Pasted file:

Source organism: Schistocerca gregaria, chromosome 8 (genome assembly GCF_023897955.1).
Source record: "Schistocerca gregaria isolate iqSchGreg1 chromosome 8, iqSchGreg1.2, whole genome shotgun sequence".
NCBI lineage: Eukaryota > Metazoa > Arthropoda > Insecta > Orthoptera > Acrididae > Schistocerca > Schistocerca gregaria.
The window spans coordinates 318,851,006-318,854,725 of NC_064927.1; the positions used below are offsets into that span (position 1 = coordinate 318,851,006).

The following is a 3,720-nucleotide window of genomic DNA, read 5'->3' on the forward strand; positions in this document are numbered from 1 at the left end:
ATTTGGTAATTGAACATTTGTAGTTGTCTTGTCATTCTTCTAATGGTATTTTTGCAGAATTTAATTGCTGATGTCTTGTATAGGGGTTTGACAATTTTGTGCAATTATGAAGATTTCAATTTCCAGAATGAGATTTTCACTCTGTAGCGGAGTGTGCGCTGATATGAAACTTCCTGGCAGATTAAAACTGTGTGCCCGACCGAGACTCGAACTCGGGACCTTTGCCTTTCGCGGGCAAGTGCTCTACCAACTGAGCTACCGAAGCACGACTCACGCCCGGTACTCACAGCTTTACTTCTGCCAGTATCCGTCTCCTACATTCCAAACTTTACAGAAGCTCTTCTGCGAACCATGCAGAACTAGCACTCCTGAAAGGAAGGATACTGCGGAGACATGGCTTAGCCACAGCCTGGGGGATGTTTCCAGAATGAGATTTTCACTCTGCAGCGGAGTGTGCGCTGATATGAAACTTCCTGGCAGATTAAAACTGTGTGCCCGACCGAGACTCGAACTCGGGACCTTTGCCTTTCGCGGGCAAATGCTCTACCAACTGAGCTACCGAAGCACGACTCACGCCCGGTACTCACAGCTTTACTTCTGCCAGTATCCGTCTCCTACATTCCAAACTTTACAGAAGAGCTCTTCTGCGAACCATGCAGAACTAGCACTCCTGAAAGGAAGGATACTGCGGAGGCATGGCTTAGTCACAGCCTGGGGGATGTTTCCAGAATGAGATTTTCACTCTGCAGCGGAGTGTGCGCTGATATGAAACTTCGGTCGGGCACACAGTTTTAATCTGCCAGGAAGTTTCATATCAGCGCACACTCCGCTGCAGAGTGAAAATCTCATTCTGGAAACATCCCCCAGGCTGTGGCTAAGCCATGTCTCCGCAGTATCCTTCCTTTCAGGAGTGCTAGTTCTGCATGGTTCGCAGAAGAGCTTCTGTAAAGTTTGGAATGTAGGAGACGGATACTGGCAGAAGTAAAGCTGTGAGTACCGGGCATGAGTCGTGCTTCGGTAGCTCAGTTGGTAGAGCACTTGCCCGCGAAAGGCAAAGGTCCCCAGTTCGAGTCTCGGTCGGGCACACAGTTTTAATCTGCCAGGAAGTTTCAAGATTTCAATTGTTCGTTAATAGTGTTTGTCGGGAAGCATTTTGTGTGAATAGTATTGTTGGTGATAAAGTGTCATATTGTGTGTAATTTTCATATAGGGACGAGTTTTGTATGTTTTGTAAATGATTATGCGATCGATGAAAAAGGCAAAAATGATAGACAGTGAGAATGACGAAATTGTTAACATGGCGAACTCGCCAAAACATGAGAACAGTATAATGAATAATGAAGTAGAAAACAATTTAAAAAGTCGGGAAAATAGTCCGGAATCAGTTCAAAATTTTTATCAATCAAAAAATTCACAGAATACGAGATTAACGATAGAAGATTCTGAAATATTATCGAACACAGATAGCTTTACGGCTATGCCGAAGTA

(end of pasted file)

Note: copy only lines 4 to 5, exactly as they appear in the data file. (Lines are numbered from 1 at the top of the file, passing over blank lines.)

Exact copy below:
The window spans coordinates 318,851,006-318,854,725 of NC_064927.1; the positions used below are offsets into that span (position 1 = coordinate 318,851,006).

The following is a 3,720-nucleotide window of genomic DNA, read 5'->3' on the forward strand; positions in this document are numbered from 1 at the left end: